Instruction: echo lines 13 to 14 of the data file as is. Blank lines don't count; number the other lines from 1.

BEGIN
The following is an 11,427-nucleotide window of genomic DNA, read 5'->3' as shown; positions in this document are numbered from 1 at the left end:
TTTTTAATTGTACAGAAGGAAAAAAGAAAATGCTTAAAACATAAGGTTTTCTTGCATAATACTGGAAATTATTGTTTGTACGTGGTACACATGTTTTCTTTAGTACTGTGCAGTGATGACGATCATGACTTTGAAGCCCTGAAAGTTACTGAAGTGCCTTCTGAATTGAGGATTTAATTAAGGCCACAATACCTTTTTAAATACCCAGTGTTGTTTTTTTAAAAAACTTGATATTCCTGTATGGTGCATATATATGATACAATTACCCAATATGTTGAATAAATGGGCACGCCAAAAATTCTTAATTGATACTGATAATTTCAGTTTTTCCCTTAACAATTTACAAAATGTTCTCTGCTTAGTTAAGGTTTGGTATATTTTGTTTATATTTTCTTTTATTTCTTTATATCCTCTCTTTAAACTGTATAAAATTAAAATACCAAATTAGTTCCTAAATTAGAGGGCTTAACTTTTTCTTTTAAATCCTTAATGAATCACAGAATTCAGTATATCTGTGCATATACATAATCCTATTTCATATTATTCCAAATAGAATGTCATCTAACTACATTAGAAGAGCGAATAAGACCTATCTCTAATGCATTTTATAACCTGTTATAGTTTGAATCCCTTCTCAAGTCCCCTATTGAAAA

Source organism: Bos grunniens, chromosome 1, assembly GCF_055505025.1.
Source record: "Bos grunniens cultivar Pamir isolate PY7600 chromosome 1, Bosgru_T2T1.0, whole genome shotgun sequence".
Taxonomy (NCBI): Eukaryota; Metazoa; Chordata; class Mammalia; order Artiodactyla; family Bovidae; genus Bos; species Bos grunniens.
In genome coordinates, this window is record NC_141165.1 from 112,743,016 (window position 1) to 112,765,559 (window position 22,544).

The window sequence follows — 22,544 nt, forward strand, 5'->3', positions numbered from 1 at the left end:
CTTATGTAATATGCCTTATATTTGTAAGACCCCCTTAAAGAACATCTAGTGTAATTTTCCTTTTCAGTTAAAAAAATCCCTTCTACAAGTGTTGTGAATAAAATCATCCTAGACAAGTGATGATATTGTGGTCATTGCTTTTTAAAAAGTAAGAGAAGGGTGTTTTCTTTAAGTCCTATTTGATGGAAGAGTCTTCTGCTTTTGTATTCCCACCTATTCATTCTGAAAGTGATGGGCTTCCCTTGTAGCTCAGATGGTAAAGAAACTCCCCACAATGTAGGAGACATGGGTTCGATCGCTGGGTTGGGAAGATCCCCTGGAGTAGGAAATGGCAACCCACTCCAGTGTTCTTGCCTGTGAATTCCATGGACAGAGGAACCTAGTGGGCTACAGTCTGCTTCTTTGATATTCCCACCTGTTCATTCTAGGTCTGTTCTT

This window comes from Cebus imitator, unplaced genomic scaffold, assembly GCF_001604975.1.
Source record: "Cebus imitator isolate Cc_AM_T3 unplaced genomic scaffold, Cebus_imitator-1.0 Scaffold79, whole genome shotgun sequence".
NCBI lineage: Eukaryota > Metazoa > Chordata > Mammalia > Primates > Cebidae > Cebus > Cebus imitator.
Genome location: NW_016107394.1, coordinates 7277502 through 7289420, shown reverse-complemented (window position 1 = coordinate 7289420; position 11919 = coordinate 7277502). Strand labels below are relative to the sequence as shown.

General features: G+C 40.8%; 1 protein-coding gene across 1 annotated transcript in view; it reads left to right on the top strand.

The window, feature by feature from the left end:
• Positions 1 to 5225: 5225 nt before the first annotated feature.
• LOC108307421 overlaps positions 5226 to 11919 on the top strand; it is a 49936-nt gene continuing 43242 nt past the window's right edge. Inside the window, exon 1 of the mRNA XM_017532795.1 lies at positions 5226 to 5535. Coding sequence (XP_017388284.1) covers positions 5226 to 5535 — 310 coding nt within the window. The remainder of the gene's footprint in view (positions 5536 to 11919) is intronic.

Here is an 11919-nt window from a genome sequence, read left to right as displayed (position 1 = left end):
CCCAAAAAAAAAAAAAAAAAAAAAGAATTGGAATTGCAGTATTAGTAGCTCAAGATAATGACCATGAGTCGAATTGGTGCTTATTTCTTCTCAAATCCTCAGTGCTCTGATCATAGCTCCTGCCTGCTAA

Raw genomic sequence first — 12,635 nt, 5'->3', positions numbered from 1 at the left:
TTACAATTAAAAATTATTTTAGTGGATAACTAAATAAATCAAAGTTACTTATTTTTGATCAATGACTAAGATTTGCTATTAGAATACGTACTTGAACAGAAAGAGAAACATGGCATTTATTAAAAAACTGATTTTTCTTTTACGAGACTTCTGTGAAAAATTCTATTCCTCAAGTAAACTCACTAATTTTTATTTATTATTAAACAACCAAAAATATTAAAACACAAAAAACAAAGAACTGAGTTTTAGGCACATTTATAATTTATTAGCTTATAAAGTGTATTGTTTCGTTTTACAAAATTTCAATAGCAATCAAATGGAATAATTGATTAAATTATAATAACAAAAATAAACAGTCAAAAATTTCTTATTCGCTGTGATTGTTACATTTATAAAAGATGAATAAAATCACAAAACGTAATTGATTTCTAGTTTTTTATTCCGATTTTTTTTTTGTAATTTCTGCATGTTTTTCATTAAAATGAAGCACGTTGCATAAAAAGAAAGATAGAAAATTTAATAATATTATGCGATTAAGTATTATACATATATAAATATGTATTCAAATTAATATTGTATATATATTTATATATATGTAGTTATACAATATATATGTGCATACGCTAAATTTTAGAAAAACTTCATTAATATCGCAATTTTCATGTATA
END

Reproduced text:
General features: G+C 40.8%; 1 protein-coding gene across 1 annotated transcript in view; it reads left to right on the top strand.

The window, feature by feature from the left end: